Mr Thomas David O’Connor was born at 5 Mount Pleasant Avenue in Limerick, Co Limerick, Ireland on 31 January 1895. He was the son of Thomas Joseph O’Connor, an upholsterer, and Helena “Nellie” Maher; his father also hailed from Limerick whilst his mother had been born in London to Irish parents. He had at least six siblings.
Thomas came from a long-line of staunch Irish nationalists and several in his family were involved in Republican-leaning Irish political groups as well as the Gaelic revival; as a youth Thomas was a member of Na Fianna Éireann, an Irish nationalist youth organisation founded by Belfast-born Quaker and Irish Republican Bulmer Hobson.
Sometime after 1898 Thomas and his family left Limerick and settled in Dublin where in 1901 they lived at Sherrard Street in Rotunda. At some point Thomas resettled in or nearby Liverpool where he began working at sea and in April 1912 he was a scullion aboard the Carpathia when that ship rescued the survivors of the Titanic disaster.
After the Titanic disaster, O’Connor became more heavily involved in Irish Republican activities; as a member of the I.R.B. (Irish Republican Brotherhood) he acted as an important courier between 1912 and the Easter Rising in 1916, taking dispatches from Dublin to the New York Clan na Gael, an Irish Republican organisation in the USA. He was reportedly close to several prominent participants and leaders of the 1916 insurrection, including Tom Clark, Michael Collins and Seán Mac Diarmada.
O’Connor took part in the Easter Rising in Dublin over the Easter week in 1916 and, like many of his fellow revolutionaries, was imprisoned in Frognoch Internment Camp in Merionethshire, Wales. After his internment he became a captain in the Irish Republican Army during Ireland’s War of Independence. Following that conflict, O’Connor sided with the anti-treaty faction of Sinn Féin, which was determined to deliver a singular whole-Ireland republic. The Anglo-Irish Treaty had culminated in the partition of Ireland, resulting in two states, Northern Ireland and the Irish Free State (modern-day Republic of Ireland), a settlement that the anti-treaty alliance vigorously opposed.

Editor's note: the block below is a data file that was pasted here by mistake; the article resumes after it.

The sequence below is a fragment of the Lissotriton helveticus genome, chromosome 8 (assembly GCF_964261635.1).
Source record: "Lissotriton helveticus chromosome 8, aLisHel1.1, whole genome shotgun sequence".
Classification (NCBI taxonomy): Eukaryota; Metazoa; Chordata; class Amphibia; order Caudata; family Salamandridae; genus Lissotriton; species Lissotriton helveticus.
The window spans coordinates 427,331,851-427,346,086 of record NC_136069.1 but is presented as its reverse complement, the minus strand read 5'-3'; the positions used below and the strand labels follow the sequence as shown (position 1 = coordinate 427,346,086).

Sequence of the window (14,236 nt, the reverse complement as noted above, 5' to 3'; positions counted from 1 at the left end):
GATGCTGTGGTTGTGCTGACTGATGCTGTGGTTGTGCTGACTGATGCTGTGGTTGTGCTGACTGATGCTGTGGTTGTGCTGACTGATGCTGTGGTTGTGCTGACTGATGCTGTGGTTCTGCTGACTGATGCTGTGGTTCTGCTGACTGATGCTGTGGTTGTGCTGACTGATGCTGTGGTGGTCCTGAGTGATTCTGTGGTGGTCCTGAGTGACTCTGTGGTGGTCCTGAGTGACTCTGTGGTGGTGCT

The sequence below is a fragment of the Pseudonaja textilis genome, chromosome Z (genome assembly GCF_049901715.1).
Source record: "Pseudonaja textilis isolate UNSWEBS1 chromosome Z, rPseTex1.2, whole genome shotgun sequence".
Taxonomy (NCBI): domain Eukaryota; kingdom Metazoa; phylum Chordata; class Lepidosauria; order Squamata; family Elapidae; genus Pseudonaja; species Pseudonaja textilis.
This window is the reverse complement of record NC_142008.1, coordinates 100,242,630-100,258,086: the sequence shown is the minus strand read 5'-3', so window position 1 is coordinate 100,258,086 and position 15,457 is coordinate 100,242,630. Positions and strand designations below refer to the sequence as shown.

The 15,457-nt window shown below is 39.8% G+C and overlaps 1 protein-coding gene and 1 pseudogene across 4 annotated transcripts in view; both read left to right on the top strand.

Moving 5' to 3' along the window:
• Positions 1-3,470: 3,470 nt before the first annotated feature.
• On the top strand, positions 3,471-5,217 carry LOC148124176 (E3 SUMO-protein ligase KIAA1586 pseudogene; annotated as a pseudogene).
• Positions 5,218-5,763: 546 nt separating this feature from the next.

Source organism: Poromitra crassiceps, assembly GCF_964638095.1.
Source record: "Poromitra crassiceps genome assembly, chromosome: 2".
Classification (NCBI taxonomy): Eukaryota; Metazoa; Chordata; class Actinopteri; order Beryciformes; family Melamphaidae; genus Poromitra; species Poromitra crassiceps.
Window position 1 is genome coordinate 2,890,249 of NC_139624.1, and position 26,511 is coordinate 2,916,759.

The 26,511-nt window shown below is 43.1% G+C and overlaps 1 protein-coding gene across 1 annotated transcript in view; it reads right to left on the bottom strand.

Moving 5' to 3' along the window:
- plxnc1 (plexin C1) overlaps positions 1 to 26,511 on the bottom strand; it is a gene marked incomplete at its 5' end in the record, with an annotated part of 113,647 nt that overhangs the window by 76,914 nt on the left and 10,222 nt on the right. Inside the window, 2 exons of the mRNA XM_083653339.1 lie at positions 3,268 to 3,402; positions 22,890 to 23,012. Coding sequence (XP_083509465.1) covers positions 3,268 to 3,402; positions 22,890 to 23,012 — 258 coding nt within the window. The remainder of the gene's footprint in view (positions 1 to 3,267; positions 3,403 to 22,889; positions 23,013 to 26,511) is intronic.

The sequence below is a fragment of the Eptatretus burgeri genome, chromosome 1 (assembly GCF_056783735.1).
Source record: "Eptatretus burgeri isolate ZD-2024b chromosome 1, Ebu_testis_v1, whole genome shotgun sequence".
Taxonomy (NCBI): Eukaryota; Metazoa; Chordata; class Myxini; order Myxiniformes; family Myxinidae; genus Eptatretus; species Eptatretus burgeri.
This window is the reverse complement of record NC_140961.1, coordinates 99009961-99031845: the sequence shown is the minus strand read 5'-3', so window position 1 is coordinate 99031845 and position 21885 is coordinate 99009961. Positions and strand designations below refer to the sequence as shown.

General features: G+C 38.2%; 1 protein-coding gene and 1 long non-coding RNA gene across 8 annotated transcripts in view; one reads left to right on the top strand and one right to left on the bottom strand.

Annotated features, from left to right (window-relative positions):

In April 1922 O’Connor travelled to the USA aboard the Aquitania as part of a delegation of anti-Treaty Irish Republicans; accompanying him was Irish Republican and Easter Rising veteran Countess Constance Markievicz, as well as Kathleen Barry, the sister of IRA man Kevin Barry (d. 1920 aged 18), the last man hanged in Ireland under UK sovereignty. Markievicz, like O’Connor, was vehemently anti-treaty and O’Connor took to the US press to correct what he saw as misrepresentations of her positions in the numerous lectures she gave throughout the US:
Sir—On the front page of your issue of Tuesday April 11 you have a photograph of Countess Markievicz and Miss Kathleen Barry. In the caption you state these ladies are in this country as envoys on behalf of the Irish Free State. I take this opportunity to inform you that this statement is not correct and that Countess Markievicz and Miss Barry came to this country as envoys of the Irish Republican party, to appeal to Americans for their support in our struggle to maintain the republic established by the Irish people people in elections of 1918.
THOMAS D. O'CONNOR.
Secretary. American Delegation; Republican party of Ireland.
New York, April 18 — Knickerbocker Press, 20 April 1922
A few weeks later, in New York on 18 May 1922, O’Connor was married to Frances Mangan (b. 29 September 1899 in New York); officially emigrating in 1924 and becoming a US citizen several years later, Thomas and Frances raised a family together, having two sons and two daughters. In later life he worked as an accountant for a brokerage firm.
Thomas O’Connor died in New York on 6 January 1955 and was interred in Gate of Heaven Cemetery.